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We ascended the "Hoover Tower", affectionately known as Hoover's last erection, to catch a better view of the campus. It was... very nice.

In addition to all the academic's offices and clasrooms and lecture halls, there were also fairly large museums on campus, including this one which had an impressive display of Rodin sculpture out the front. These doors are... the "Gates of Hell", from which "The Thinker" was drawn (you can see him, looking over the door).

Standford's Athletics facilites are mighty impressive... I spent no small amount of time just perving on the track...

It was difficult to capture the impressiveness of the Stanford campus in one shot, so here is a picture of the "front door", the main quad from the north (notice that, in the northen hemisphere, the sun light comes from the south, which is why this photos didn't come out very well.

While in transit at LA international airport, on my way to Boston, I managed to spot one of the new super-sized Airbus A380 planes. It didn't look particularly big, until you realised how far away it was.

Cambridge (20/3/2007 - 25/3/2007)

Cambridge Massachusetts, famous for being home to Harvard University and The Massachusetts Institute of Technology. Not only that, but they are but a mere 30 minute walk from each other. How convenient. I stayed at a lovely guesthouse which was smack in between both of them.

Due to delays, I got into Boston at about 2am on the coldest day in March for like... 60 years or something. Yay. It was very cold, thankfully, it warmed up a bit during the course of my stay. This is the view from the window of the place I was staying at.

The famous JFK school of government. Kind of ironic that the best photo I took of the logo and name happened to be on a barrier...

The name says it all. The Ivy League originally referred to just the athletic competition of 8 private universities located in the North Eastern United States. It has since become representative of the educational philosophy of those very old schools - elitism, academic excellence, having too much money etc.

Harvard, not being satisfied with just the one athletics track, has two. One of them is indoors... (I mean... what if it snows?) and the whole facility is very spiffy indeed. Their football stadium (yes, STADIUM!) wasn't snowed-under, it had a gigantic inflatable tent set up over the playing field which was heated, so that teams could train all year round.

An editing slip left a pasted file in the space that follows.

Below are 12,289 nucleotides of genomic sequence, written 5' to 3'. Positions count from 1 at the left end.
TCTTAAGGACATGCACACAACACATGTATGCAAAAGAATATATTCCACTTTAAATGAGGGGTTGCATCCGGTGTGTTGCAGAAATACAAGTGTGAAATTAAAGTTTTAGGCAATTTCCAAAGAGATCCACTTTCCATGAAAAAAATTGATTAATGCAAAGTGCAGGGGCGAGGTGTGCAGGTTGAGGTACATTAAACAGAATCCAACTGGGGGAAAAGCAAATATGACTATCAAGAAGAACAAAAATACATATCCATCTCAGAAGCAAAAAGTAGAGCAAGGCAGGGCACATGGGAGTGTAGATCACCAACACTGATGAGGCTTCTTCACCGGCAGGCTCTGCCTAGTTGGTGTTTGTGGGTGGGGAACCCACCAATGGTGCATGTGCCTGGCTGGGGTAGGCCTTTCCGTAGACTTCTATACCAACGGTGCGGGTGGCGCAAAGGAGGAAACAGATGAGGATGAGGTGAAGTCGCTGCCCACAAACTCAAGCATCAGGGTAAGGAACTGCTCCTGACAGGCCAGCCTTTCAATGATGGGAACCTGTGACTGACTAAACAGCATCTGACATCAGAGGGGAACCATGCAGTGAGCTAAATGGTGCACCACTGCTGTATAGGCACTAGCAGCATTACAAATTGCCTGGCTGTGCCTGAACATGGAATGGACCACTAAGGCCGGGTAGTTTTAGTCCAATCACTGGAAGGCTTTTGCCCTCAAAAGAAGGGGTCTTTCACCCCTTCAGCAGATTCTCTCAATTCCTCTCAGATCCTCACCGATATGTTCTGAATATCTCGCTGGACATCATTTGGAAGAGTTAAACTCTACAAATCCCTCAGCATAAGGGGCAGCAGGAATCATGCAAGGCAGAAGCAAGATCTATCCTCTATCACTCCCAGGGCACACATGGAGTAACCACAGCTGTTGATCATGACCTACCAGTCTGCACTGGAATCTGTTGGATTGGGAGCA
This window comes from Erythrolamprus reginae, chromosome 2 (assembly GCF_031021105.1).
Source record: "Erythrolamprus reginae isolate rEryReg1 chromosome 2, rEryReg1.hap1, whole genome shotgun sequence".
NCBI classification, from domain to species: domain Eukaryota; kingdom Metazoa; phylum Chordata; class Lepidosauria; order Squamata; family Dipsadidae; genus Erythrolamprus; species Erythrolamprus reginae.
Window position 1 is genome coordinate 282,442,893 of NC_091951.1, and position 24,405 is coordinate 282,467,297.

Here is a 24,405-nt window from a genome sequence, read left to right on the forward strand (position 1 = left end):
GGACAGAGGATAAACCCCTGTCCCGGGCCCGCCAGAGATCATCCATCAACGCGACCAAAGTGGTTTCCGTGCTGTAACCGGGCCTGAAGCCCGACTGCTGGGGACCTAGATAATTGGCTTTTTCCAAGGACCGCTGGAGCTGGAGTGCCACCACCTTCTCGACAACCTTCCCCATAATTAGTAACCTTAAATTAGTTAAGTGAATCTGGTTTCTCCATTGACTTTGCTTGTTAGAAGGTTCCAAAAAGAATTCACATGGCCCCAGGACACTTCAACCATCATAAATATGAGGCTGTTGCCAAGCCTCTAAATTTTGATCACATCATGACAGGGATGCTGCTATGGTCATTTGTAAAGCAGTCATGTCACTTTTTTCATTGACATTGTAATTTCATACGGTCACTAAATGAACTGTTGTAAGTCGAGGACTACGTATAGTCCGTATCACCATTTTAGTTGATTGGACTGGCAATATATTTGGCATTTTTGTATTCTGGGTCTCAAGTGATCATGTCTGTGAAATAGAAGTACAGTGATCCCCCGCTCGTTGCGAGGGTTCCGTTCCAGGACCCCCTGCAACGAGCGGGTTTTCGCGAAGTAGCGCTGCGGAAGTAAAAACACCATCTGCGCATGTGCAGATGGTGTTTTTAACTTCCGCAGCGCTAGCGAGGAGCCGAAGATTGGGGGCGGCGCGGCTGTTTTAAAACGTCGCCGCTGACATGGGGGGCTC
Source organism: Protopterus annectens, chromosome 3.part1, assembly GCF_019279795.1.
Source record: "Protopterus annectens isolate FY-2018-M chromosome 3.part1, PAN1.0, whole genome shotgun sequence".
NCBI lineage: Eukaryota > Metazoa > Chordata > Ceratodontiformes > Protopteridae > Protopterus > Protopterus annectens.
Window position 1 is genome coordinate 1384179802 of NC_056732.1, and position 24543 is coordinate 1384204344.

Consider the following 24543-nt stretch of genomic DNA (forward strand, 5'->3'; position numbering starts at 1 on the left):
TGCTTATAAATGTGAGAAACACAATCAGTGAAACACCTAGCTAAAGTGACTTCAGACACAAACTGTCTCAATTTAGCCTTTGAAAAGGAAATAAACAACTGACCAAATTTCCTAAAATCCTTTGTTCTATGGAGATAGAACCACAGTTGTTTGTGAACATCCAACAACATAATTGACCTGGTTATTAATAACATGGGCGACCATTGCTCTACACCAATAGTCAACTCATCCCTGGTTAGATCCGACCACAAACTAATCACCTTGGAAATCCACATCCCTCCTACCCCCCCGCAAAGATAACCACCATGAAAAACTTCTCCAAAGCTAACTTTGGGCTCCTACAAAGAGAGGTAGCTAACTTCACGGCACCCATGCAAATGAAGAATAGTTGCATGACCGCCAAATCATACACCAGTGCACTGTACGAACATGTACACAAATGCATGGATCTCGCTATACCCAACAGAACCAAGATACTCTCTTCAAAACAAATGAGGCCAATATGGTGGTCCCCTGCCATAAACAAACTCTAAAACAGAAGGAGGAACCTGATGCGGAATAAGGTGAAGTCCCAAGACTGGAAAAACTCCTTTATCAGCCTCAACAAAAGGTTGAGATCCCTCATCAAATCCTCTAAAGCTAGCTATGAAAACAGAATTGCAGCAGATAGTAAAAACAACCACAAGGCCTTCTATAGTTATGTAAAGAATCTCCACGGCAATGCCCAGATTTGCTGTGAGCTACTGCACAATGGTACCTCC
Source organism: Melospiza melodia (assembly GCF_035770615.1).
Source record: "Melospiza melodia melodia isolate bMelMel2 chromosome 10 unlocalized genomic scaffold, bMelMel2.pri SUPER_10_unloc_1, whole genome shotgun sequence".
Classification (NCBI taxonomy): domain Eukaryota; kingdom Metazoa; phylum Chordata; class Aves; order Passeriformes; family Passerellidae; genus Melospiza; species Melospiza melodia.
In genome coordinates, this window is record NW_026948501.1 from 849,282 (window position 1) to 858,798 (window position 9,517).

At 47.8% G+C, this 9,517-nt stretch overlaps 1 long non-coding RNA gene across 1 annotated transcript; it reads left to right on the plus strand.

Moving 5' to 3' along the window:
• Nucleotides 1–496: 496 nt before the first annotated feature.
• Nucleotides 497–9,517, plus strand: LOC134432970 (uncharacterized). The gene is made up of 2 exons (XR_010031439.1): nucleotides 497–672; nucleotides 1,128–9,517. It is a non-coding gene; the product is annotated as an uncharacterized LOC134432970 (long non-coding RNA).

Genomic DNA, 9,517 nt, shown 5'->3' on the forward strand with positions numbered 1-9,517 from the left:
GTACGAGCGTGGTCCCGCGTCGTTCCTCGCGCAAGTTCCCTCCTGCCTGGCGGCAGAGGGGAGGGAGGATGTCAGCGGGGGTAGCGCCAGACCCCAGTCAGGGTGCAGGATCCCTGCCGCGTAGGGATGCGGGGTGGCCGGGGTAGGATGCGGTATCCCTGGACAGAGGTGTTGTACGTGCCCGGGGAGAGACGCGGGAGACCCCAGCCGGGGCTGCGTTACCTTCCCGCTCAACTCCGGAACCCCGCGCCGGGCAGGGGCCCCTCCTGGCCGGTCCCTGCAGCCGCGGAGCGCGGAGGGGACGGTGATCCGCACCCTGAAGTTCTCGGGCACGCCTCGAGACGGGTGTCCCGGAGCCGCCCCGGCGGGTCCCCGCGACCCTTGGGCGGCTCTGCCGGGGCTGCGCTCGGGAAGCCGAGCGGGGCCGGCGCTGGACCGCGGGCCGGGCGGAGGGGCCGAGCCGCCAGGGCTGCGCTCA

Something must happen in between the time that these people are children and when they become grad students... becuase most of the ones I've met are pretty sharp.

The "Nerd Culture" at MIT isn't frowned upon. As a matter of fact, it is strongly encouraged.... some of these titles in the bookstore are an indication of that.

MIT's athletics track was interesting in that the lanes were alternating colours. I wonder if the grey surface is slightly faster than the red.

In the middle of the track, aside from the "keep off the grass" sign, there was a plastic canine of some sort. Standing next to it, is my guide, Peter McNamara who is a current PhD student here.

Speaking of the Nerd culture, this is the marking on one of the many bridges that cross the Charles river. Apparently, some time ago, a fraternity decided to measure the bridge using the unit of measurement, the "Smoot". Where Mr. Smoot, then a fresher, was laid on his back and... used as a yardstick to measure the bridge.

The great dome at MIT. It is quite impressive. Unfortunately, during my visit, nothing was placed on the dome. In the past, there have been a myriad of things placed on the dome as pranks, from giant wooden screws to police cars.

After doing some crosswords in the maths common room, we ventured up to Peter's living quarters to drop some stuff off before hitting the town. The view from his window is quite magnificent. Here, we look across the Charles river at the Boston skyline.

That night, after dinner, we went to the pub to socialise with some of the grad students. There are quite a few international students here, for example, the two rightmost people in the shot are from Portugal and Italy respectively.

The bar closed at about 1:30 so... we ventured back to the maths department and played table tennis in the basement (as you do). I asked if there were any 24-hour libraries at MIT, no there weren't (though some libraries opened until quite late). Then I asked if there were any 24-hour computer labs - ALL computer labs at MIT are 24-hour...

The next day, I went back to Harvard to have a look around its many museums. Here is a view of the small, but quaint museum of scientific instruments.

The Harvard Museum of Natural History loved its little models. Here are some butterflies.


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